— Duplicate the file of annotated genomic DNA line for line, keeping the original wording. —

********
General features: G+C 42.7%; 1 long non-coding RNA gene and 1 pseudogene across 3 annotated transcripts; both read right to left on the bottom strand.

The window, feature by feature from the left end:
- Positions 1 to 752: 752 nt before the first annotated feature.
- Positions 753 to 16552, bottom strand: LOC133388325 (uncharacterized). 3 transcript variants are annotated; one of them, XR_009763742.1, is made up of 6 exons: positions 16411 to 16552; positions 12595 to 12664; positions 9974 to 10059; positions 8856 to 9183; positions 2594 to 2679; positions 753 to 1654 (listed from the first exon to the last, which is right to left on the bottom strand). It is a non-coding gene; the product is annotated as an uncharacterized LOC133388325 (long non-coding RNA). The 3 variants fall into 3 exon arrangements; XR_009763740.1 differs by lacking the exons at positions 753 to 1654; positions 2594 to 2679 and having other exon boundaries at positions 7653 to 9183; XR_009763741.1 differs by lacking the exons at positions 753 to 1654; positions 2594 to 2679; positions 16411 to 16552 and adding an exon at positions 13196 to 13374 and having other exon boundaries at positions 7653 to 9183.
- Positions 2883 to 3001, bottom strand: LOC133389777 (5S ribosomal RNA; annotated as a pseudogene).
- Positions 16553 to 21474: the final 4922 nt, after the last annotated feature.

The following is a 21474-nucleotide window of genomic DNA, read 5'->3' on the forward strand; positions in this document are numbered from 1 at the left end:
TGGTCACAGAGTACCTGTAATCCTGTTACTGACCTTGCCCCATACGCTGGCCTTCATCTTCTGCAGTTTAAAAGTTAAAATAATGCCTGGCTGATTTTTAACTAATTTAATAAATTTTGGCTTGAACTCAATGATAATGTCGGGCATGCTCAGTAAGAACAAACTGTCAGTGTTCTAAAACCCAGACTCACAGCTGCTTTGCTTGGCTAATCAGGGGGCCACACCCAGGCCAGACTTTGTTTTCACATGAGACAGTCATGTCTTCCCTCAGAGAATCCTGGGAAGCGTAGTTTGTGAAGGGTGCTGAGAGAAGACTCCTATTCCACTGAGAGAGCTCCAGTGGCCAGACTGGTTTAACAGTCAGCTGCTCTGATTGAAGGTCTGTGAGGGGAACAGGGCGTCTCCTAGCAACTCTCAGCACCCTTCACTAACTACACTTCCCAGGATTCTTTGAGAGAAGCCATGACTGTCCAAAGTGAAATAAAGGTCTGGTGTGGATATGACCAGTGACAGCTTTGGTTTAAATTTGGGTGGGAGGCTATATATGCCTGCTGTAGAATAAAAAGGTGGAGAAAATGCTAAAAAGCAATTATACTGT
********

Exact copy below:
General features: G+C 42.7%; 1 long non-coding RNA gene and 1 pseudogene across 3 annotated transcripts; both read right to left on the bottom strand.

The window, feature by feature from the left end:
- Positions 1 to 752: 752 nt before the first annotated feature.
- Positions 753 to 16552, bottom strand: LOC133388325 (uncharacterized). 3 transcript variants are annotated; one of them, XR_009763742.1, is made up of 6 exons: positions 16411 to 16552; positions 12595 to 12664; positions 9974 to 10059; positions 8856 to 9183; positions 2594 to 2679; positions 753 to 1654 (listed from the first exon to the last, which is right to left on the bottom strand). It is a non-coding gene; the product is annotated as an uncharacterized LOC133388325 (long non-coding RNA). The 3 variants fall into 3 exon arrangements; XR_009763740.1 differs by lacking the exons at positions 753 to 1654; positions 2594 to 2679 and having other exon boundaries at positions 7653 to 9183; XR_009763741.1 differs by lacking the exons at positions 753 to 1654; positions 2594 to 2679; positions 16411 to 16552 and adding an exon at positions 13196 to 13374 and having other exon boundaries at positions 7653 to 9183.
- Positions 2883 to 3001, bottom strand: LOC133389777 (5S ribosomal RNA; annotated as a pseudogene).
- Positions 16553 to 21474: the final 4922 nt, after the last annotated feature.

The following is a 21474-nucleotide window of genomic DNA, read 5'->3' on the forward strand; positions in this document are numbered from 1 at the left end:
TGGTCACAGAGTACCTGTAATCCTGTTACTGACCTTGCCCCATACGCTGGCCTTCATCTTCTGCAGTTTAAAAGTTAAAATAATGCCTGGCTGATTTTTAACTAATTTAATAAATTTTGGCTTGAACTCAATGATAATGTCGGGCATGCTCAGTAAGAACAAACTGTCAGTGTTCTAAAACCCAGACTCACAGCTGCTTTGCTTGGCTAATCAGGGGGCCACACCCAGGCCAGACTTTGTTTTCACATGAGACAGTCATGTCTTCCCTCAGAGAATCCTGGGAAGCGTAGTTTGTGAAGGGTGCTGAGAGAAGACTCCTATTCCACTGAGAGAGCTCCAGTGGCCAGACTGGTTTAACAGTCAGCTGCTCTGATTGAAGGTCTGTGAGGGGAACAGGGCGTCTCCTAGCAACTCTCAGCACCCTTCACTAACTACACTTCCCAGGATTCTTTGAGAGAAGCCATGACTGTCCAAAGTGAAATAAAGGTCTGGTGTGGATATGACCAGTGACAGCTTTGGTTTAAATTTGGGTGGGAGGCTATATATGCCTGCTGTAGAATAAAAAGGTGGAGAAAATGCTAAAAAGCAATTATACTGT